Local Catholic clergy are awaiting the decision from Rome as to who will replace Pope Benedict XVI, who shocked the world this week by saying he intends to resign.
Citing failing strength of his "mind and body," Benedict said Monday he would be the first pope to step down in 600 years.
Local Catholics said Benedict, who succeeded Pope John Paul II in 2005, has made an intelligent decision for the church.
The Rev. Donald Czelusniak stands with a portrait of Pope Benedict in the offices at the Church of the Holy Spirit in Gloversville on Saturday. (The Leader-Herald/Bill Trojan)
Some local priests say the resignation is not unthinkable to those who have paid attention. The Rev. Kenneth Doyle of the Diocese of Albany said while he initially was surprised, he said the pope had hinted at resigning if his health deteriorated.
The Rev. Donald Czelusniak of Gloversville, who led 20 local pilgrims to the Vatican in October to see the pope and the beatification of St. Kateri, said Benedict had mentioned publicly he could step down if his health fails.
Benedict, whose resignation goes into effect Feb. 28, does not have a successor as of Friday. However, cardinals will meet in the near future to discuss and select his successor.
Doyle said some of the qualities that the church looks for in a pope are holiness, intelligence and pastoral instincts. Doyle said these must be tempered with an openness to new ideas.
The Rev. George Belgarde, director of the Shrine of Our Lady of Martyrs in Auriesville, said the next pope will have to honor many of the previous pope's policies.
"I would hope for the continuation between the good relationship between faith and science," Belgarde said. "Both modern popes have promoted this."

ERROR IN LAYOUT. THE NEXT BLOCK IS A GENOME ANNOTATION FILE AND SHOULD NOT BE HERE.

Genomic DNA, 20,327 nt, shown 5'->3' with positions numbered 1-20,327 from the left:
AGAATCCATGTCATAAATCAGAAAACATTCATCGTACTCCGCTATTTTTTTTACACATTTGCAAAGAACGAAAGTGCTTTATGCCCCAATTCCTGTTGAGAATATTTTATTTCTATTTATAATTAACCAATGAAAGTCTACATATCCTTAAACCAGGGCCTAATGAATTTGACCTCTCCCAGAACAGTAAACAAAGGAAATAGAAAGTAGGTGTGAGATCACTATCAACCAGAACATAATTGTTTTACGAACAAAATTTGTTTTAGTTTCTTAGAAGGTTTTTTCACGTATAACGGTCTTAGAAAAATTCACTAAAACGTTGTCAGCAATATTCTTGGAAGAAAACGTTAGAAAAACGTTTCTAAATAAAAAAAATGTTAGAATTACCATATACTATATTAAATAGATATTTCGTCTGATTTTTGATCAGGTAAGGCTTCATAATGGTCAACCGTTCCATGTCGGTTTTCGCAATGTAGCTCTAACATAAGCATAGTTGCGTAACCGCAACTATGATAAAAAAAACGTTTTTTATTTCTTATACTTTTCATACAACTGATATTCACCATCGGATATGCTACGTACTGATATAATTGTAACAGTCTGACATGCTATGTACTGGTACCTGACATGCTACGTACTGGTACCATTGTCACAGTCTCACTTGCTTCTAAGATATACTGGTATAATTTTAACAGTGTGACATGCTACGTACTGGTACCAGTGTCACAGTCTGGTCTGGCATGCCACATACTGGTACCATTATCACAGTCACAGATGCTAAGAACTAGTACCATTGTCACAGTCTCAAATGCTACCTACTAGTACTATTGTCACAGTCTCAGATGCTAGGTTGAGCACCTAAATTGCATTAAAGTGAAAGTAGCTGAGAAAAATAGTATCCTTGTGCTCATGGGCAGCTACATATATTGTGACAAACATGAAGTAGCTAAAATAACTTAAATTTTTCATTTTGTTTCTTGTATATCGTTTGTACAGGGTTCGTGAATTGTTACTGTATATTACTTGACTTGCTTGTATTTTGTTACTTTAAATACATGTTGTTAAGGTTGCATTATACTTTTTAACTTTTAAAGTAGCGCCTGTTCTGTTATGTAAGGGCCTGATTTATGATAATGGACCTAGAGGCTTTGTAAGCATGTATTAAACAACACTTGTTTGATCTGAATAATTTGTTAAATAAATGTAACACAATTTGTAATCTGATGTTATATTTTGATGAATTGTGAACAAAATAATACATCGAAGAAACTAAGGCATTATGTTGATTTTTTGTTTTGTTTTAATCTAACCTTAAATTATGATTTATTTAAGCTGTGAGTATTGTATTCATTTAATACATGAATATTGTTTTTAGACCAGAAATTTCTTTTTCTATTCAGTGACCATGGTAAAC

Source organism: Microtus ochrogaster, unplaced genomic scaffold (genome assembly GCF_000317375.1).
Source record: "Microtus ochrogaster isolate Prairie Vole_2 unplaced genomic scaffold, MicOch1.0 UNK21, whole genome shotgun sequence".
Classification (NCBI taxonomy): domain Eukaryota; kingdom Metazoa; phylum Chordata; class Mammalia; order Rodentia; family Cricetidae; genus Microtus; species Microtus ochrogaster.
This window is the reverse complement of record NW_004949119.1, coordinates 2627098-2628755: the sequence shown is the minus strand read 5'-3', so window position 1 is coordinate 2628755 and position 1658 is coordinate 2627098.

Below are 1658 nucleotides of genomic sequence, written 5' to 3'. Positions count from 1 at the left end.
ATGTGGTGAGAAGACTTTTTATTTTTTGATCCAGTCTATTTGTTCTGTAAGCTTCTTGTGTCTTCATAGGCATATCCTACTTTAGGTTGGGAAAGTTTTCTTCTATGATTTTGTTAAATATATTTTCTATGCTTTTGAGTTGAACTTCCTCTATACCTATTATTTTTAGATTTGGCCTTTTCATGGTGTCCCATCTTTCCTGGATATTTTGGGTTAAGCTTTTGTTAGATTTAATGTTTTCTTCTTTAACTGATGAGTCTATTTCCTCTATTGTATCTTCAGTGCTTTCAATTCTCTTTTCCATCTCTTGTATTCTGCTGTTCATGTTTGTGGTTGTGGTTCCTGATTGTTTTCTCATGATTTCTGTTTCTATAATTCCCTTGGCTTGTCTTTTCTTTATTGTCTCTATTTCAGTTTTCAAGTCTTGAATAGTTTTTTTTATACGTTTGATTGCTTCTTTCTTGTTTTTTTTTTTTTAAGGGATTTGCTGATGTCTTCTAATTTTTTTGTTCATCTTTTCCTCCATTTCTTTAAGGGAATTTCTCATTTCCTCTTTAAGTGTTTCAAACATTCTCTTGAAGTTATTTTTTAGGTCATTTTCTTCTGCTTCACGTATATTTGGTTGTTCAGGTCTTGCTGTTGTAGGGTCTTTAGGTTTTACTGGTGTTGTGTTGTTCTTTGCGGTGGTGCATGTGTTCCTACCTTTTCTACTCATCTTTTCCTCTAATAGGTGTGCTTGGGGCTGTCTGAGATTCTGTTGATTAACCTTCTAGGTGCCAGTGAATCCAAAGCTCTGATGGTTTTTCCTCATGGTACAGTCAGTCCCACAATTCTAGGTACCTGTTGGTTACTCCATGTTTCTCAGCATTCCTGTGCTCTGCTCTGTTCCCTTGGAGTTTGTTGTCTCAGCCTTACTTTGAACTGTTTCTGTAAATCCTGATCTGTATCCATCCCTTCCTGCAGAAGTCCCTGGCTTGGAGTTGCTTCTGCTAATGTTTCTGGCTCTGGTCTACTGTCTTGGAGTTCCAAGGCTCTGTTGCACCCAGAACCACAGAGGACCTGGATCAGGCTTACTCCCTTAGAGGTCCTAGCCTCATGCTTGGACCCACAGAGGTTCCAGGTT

The Rev. John Medwid of St. Mary's Church in Amsterdam said one of the more important things he hopes the next pope will do is continuing the reforms that started in the 1960s with the Second Vatican Council, which attempted to modernize the Catholic Church by allowing Masses to be said in languages other than the traditional Latin.
Medwid said the previous policy, which he described as isolationist, had caused some fear among some people. Doing away with the Latin-only policy helped relieve some of that tension.
"I think it helped the church to enter into a dialogue with the world," Medwid said.
Czelusniak said he'd like to see the next pope expand the evangelical services of the church. Medwid agreed, saying the challenge now is opening a "dialogue with the modern world" and trying to teach more people the relevancy of faith.
The Rev. Patrick Gallagher, pastor of St. Cecilia's Church in Fonda and Sacred Heart Church in Tribes Hill, said he hopes future popes will follow Benedict's example if they become concerned about their own health.
"I think what the pope did was wonderful," Gallagher said.
Czelusniak said many of the current issues facing the church are external.
"They come from people who harbor positions that don't follow the teachings of the church," Czelusniak said. However, he said, this is a part of human nature, and he wants to see more "spreading of the faith."
Belgarde said the new pope will face the still-lingering wounds from the sexual-abuse scandal that has rocked the church in the United States, Ireland and other nations. Belgarde said the scandal has been dealt with proactively, but the church is not infallible.
"The church has problems. We are a human organization," Belgarde said.
Arthur Cleveland can be reached by email at firstname.lastname@example.org.